The Electronic Communications Code is the matrix of legal rights given to, and liabilities imposed upon, telecommunications companies in order to allow them to install and maintain all forms of electronic communications networks on land. This area of law plays to Landmark’s core strengths in real estate law and in compulsory purchase law, together with its great experience in promoting infrastructure projects.


Landmark’s property team had extensive experience of all aspects of the previous version of the Code, contained in the Telecommunications Act 1984 and is leading the way under the new Code, enacted in the Digital Economy Act 2017.

Highlights of Landmark’s experience include:

  • Appearances in every case on the 1984 Code in England and Wales reported in the last 15 years, including the only Court of Appeal decision on the Code in that period
  • Significant involvement of members of Landmark in the formulation of the new 2017 Code, including giving advice to the Law Commission on the state of the existing law, advising HM Government on its proposals for reform of the 1984 Code and assisting with the drafting of lobbying documents on behalf of operators and site providers
  • Advising a number of new entrants into the electronic communications market, seeking to take advantage of the 2017 Code to become operators or the providers of telecommunications infrastructure networks
  • Appearances in many of the most significant cases on the interpretation of the 2017 Code.

Landmark regularly acts for landowners, operators of electronic communications networks (both mobile telephone operators and fixed-line operators) and infrastructure providers. As well as instructions through solicitors, Landmark’s property team also accepts licensed access instructions from surveyors acting for either landowners or operators.

In addition to the Code and property law aspects of telecommunications, Landmark’s planning team also has extensive experience in dealing with issues surrounding the erection and retention of telecommunications masts.

Recent cases which have involved members of Landmark Chambers include:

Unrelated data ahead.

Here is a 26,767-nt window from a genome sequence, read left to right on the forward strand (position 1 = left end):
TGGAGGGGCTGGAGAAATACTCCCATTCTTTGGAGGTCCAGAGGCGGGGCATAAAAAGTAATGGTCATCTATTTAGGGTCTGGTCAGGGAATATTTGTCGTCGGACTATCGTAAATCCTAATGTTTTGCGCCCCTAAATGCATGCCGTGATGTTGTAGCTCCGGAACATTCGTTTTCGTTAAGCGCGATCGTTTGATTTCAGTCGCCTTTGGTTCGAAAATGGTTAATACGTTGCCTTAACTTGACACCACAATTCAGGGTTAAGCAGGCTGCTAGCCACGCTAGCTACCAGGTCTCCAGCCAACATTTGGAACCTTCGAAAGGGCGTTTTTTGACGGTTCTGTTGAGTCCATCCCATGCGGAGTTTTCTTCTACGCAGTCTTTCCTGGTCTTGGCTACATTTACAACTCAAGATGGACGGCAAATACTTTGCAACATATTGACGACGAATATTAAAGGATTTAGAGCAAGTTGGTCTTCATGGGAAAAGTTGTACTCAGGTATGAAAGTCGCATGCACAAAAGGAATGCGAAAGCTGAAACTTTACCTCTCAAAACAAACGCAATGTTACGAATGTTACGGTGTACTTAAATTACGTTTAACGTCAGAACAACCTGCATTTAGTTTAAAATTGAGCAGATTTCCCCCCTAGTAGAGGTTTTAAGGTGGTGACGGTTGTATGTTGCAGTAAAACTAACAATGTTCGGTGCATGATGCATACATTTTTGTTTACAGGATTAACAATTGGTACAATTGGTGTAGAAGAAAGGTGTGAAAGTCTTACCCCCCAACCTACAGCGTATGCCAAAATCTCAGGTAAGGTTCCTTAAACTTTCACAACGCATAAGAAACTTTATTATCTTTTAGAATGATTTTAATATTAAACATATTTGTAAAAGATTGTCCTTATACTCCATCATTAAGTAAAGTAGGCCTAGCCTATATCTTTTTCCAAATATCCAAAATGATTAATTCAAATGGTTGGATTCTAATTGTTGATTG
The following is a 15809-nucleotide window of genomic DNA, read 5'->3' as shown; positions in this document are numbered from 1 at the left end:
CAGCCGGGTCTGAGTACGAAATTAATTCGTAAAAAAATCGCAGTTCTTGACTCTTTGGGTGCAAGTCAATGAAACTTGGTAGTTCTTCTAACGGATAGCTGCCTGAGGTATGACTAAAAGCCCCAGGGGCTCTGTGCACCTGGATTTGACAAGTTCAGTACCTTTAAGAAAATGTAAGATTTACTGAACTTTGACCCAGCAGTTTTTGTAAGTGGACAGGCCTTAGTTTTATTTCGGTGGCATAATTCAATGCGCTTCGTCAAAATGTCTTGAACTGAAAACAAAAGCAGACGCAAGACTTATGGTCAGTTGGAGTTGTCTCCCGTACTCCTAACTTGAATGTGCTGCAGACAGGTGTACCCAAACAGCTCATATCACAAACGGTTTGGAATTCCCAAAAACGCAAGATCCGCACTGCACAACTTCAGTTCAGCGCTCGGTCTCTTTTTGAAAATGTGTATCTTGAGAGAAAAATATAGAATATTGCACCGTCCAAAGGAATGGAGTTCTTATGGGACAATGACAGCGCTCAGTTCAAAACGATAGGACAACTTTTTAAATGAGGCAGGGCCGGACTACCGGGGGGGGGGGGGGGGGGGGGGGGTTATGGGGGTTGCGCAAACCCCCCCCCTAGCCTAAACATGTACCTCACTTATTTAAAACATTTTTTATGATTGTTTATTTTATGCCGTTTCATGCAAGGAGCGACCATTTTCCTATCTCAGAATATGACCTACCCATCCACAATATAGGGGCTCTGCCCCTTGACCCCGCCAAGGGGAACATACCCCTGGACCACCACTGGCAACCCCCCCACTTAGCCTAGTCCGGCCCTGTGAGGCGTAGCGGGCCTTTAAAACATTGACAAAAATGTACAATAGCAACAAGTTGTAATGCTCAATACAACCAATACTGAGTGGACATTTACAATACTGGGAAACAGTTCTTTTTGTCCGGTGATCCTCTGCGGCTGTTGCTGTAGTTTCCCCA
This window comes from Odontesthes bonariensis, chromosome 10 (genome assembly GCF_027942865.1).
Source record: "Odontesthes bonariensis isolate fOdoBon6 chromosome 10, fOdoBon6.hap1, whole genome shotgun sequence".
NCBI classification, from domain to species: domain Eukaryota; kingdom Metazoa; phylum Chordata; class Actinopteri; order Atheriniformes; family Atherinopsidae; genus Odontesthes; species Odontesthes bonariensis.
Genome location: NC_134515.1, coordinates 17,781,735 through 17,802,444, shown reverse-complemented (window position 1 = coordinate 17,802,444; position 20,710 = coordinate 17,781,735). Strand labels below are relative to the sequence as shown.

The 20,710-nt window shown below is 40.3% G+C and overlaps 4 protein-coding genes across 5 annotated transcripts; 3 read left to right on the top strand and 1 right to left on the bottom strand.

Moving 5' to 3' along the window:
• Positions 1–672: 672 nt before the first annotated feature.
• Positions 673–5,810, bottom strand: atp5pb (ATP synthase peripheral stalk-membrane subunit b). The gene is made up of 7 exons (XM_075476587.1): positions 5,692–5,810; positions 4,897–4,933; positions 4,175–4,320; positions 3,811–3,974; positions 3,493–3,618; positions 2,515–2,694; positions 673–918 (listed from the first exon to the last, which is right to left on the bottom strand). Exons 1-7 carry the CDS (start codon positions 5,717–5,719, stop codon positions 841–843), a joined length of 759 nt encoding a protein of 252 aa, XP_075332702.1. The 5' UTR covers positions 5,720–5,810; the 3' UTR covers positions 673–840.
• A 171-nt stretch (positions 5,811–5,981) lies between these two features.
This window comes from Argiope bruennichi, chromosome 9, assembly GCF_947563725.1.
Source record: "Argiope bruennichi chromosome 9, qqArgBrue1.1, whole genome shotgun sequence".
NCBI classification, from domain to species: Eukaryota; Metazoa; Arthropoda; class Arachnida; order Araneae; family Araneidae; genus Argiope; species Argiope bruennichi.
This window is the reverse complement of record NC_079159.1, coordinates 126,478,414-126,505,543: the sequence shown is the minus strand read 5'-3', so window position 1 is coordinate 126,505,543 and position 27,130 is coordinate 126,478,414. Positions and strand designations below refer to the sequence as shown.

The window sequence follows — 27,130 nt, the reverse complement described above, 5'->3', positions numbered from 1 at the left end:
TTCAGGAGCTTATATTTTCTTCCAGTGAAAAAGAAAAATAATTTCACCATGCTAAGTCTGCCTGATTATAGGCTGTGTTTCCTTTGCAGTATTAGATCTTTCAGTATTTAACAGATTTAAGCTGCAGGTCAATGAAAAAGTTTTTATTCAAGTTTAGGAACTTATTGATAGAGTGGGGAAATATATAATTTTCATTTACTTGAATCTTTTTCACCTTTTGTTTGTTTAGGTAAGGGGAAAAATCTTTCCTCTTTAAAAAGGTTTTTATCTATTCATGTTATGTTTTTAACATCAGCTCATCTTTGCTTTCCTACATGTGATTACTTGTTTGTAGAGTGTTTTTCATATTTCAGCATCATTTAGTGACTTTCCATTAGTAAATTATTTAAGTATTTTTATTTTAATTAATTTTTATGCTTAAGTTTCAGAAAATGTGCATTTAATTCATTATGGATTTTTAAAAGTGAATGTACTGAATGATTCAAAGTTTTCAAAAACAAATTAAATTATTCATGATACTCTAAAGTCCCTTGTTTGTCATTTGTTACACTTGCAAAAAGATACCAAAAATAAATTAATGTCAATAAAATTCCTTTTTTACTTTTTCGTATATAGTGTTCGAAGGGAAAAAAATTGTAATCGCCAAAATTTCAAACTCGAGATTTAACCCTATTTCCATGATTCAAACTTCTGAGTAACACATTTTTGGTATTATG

• Cornerstone Telecommunications v. Keast [2019] UKUT 116 - addressing the nature of of ‘terms’ of a Code agreement under the 2017 Code
  • EE Ltd v Islington LBC [2019] UKUT 53 - addressing the approach to the statutory tests imposed by the Code in the context of the imposition of interim rights
  • Cornerstone Telecommunications v University of the Arts London [2009] UKUT 248 - addressing the balancing exercise undertaken within paragraph 21 of the Code, and the correct approach to disputed terms
  • Arqiva Services Ltd v. AP Wireless (UK) Ltd [2020] UKUT 195 - considering the approach to ‘subsisting agreements’ under the Code
  • EE ltd v Morris [2022] EW Misc 1
  • Cornerstone Telecommunications v. Ashloch [2019] UKUT 338, [2019] EWCA Civ 2075 - considering the jurisdiction to impose Code agreements where there is an operator already present at the site
  • EE Ltd v Chichester [2019] UKUT 164 - considering the relevant tests where the site provider has an intention to redevelop the site
  • Cornerstone Telecommunications v Gateway Properties Ltd [2023] UKUT 188 - considering the consequences of the Supreme Court’s determination of the preliminary issues in Cornerstone v Compton Beauchamp and Ashloch [2022] UKSC 18 upon the final resolution of the applications for new Code rights.

Practice Managers

Contact our friendly and helpful Practice Managers for more information about our barristers and services or to make an enquiry.

Mark Ball

Practice Director

020 7421 1308

Mark Ball new

Harry Feldman

Practice Manager

020 7421 2485

Harry Feldman

Connor McGilly

Practice Manager

020 7421 1304

Connor Mc Gilly new

Ruby Sims

Assistant Practice Manager

020 7421 1337

Ruby Sims new

Richard Bolton

Senior Practice Manager

020 7421 1392

Richard Bolton new

Charlotte Hockney

Assistant Practice Manager

020 7421 1303

Charlotte Hockney new

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